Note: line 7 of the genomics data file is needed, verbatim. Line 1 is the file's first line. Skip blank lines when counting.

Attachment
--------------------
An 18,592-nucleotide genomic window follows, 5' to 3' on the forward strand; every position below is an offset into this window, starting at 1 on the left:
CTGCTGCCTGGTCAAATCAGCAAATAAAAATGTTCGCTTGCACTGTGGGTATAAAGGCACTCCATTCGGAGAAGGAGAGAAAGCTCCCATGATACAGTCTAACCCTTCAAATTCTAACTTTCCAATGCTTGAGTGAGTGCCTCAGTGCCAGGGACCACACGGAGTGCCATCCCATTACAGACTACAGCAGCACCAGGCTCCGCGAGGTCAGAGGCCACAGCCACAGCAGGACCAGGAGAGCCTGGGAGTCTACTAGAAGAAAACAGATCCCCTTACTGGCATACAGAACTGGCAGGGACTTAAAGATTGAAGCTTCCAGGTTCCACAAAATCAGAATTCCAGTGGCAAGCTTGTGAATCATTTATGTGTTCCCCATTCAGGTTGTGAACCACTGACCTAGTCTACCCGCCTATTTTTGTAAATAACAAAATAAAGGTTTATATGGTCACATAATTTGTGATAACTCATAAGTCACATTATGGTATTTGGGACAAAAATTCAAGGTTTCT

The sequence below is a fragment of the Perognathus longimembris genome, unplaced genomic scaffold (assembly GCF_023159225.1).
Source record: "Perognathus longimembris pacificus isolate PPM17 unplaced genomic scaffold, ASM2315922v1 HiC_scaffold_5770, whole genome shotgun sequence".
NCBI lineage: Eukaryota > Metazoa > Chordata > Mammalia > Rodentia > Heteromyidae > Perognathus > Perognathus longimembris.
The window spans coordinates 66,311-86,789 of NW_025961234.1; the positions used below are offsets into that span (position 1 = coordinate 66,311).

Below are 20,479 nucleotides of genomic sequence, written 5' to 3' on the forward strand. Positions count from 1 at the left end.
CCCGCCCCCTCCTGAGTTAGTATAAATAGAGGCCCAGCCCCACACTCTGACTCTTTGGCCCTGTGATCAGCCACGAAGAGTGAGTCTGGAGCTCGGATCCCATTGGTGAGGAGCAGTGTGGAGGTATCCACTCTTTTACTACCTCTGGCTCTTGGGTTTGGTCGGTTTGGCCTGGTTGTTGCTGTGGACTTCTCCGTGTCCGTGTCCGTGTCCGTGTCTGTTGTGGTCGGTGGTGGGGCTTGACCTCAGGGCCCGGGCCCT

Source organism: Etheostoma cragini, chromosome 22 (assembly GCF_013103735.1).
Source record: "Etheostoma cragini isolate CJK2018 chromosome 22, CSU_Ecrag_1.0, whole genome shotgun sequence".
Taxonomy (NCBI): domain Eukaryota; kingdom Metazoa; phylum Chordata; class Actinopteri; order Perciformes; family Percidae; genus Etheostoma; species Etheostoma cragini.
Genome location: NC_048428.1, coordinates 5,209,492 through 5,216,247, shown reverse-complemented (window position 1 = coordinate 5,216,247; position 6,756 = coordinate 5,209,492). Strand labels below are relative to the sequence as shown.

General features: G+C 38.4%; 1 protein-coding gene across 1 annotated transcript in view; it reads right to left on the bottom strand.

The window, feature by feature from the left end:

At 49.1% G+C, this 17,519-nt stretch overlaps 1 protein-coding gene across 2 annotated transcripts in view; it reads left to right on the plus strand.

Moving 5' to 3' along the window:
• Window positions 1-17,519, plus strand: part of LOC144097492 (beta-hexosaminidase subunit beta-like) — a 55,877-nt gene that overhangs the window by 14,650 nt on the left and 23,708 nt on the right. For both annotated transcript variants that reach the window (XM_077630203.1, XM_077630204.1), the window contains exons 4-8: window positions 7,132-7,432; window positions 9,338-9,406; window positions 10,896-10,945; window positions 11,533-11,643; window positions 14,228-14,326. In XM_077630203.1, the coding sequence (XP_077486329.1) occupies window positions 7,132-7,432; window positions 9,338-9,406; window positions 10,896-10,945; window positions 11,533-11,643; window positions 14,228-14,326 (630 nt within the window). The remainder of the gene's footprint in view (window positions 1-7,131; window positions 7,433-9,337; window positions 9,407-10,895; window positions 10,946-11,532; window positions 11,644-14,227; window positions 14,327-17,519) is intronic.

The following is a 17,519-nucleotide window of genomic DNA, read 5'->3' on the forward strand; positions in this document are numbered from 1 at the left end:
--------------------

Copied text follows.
Below are 20,479 nucleotides of genomic sequence, written 5' to 3' on the forward strand. Positions count from 1 at the left end.